Acquiring Access
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Case Studies: Acquiring Access

Scarborough Beach

For many years, access to Scarborough Beach was tenuous. Parking, for which the private landowner charged a fee, was inadequate, and the beach entrance depended on a public right-of-way over private land. In 1999, the parking area and access land came up for sale and were purchased by the state as part of a land deal to acquire 62 acres between the shore and Route 207, including the entirety of Massacre Pond. Support for the purchase came through the Land for Maine’s Future Program and the Trust for Public Land (which purchased the site for subsequent transfer to the state). The property is now owned and managed by the Bureau of Parks and Lands.

The Sewall Bridge Dock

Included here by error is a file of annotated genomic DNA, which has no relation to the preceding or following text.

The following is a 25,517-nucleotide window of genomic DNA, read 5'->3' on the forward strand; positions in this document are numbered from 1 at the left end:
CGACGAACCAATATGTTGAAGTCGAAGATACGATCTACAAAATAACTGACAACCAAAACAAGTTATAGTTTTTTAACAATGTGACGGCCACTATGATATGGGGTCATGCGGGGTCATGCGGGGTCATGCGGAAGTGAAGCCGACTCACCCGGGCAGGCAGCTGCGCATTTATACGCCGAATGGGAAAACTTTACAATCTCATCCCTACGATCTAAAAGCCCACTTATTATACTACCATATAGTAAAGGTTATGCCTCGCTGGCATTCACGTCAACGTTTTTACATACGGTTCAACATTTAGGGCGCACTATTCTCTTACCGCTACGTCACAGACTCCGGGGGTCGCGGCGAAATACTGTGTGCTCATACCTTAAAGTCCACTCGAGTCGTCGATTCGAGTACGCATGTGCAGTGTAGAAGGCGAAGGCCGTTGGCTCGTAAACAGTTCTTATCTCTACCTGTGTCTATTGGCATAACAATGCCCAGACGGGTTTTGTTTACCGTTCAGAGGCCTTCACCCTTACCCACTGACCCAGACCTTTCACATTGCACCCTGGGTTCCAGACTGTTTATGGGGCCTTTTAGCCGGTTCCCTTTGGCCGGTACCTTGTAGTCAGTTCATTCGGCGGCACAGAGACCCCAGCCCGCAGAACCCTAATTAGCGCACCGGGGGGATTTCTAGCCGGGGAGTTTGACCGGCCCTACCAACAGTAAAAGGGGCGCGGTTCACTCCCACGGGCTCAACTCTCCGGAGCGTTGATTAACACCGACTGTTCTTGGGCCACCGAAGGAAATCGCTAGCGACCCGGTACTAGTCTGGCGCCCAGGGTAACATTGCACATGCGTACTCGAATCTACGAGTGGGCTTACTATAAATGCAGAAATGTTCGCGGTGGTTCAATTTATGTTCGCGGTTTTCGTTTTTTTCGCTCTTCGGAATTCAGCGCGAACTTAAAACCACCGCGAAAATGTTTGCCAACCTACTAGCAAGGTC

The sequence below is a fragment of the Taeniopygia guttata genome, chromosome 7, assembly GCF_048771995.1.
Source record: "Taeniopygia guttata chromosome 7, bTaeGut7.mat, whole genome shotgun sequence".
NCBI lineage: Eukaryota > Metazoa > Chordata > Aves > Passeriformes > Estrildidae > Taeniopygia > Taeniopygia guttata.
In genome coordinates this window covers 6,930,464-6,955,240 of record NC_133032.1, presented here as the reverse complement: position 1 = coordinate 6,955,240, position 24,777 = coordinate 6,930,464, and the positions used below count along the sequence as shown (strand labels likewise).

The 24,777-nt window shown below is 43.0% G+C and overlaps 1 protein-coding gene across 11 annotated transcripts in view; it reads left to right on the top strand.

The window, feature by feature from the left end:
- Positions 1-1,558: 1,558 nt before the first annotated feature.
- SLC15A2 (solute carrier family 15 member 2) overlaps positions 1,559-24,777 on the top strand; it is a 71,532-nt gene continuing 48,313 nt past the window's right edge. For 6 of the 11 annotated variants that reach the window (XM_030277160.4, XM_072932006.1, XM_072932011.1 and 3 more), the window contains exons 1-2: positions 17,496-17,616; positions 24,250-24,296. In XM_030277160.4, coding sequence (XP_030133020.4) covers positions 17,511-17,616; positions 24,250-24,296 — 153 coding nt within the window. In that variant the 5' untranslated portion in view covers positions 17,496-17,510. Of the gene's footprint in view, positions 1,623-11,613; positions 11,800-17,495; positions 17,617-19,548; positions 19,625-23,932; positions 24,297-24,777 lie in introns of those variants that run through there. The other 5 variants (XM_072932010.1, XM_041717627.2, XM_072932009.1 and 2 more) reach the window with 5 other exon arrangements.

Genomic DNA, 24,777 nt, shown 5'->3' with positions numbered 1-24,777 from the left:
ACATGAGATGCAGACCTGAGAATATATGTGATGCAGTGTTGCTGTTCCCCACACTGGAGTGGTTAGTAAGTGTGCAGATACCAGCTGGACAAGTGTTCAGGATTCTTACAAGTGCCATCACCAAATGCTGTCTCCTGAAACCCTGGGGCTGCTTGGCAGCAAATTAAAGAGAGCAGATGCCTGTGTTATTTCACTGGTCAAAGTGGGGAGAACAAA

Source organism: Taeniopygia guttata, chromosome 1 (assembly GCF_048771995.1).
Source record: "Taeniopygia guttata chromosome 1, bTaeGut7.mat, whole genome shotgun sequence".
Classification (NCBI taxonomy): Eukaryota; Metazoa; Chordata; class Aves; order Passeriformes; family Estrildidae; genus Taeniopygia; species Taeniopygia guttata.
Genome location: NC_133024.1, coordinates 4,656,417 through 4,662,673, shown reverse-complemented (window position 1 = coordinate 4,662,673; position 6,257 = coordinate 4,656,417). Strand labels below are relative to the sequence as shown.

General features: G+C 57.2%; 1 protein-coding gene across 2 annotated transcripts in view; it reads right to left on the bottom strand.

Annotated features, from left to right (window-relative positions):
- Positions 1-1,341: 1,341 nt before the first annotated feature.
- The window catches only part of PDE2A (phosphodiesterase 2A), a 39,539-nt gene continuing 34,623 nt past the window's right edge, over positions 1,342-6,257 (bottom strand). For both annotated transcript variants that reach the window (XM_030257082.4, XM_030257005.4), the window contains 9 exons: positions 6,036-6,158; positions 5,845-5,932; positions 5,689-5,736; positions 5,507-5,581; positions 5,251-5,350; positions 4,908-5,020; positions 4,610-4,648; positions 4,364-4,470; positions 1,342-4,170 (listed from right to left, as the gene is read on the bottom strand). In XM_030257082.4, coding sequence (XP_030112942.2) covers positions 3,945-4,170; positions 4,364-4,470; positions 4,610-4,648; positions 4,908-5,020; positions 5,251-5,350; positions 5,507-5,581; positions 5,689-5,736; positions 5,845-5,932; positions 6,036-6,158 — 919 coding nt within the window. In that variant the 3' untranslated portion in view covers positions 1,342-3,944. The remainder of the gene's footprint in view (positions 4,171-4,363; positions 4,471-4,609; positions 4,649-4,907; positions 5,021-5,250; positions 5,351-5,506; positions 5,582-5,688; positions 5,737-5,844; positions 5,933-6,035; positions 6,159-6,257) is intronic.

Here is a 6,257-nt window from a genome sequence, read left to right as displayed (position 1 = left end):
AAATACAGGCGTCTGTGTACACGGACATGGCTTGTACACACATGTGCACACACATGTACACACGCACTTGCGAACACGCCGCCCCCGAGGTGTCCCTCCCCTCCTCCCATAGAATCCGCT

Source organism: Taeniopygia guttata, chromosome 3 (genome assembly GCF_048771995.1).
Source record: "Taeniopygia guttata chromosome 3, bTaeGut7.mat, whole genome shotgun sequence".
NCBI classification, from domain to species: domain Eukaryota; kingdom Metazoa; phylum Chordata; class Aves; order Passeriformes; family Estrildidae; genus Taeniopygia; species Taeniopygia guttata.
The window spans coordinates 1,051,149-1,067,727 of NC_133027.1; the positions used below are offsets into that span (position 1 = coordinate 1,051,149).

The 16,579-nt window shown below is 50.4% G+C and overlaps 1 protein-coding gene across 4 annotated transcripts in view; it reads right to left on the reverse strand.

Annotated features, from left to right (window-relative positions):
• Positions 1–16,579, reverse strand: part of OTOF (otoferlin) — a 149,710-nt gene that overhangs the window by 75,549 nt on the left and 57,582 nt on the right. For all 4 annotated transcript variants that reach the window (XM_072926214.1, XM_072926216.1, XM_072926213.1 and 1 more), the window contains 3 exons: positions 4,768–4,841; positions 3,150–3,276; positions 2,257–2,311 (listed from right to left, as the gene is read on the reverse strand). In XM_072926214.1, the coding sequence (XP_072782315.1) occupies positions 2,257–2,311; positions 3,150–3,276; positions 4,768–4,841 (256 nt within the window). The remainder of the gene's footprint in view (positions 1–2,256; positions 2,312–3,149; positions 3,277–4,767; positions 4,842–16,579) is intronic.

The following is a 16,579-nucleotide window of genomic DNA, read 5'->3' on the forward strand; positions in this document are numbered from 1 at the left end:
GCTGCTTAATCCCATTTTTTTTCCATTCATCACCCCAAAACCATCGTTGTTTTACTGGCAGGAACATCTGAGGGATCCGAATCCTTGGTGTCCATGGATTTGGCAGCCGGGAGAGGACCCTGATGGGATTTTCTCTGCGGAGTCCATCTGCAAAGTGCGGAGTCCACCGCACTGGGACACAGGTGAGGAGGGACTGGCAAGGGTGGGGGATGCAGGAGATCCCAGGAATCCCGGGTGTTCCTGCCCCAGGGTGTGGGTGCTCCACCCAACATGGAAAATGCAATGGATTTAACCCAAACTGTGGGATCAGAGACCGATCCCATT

The Sewall Bridge Dock is an example of private parties joining with a land trust to purchase a piece of property on the market in order to maintain access, in this case for commercial fishermen. Under the terms of the agreement, fishermen Mark Sewall and Jeff Donnell put up $300,000 to help meet the $710,000 sale price of the rebuilt, 2,290-square-foot dock and about a sixth of an acre of land. The York Land Trust raised the remaining $410,000 with which they purchased a conservation easement from Sewall and Donnel that protected the land from development. The conservation easement required that the property be used only as working waterfront, provided for public access to a portion of the property, and protected its scenic beauty. The parties heavily negotiated the terms of the easement to meet the needs of both the fishermen and the conservation community.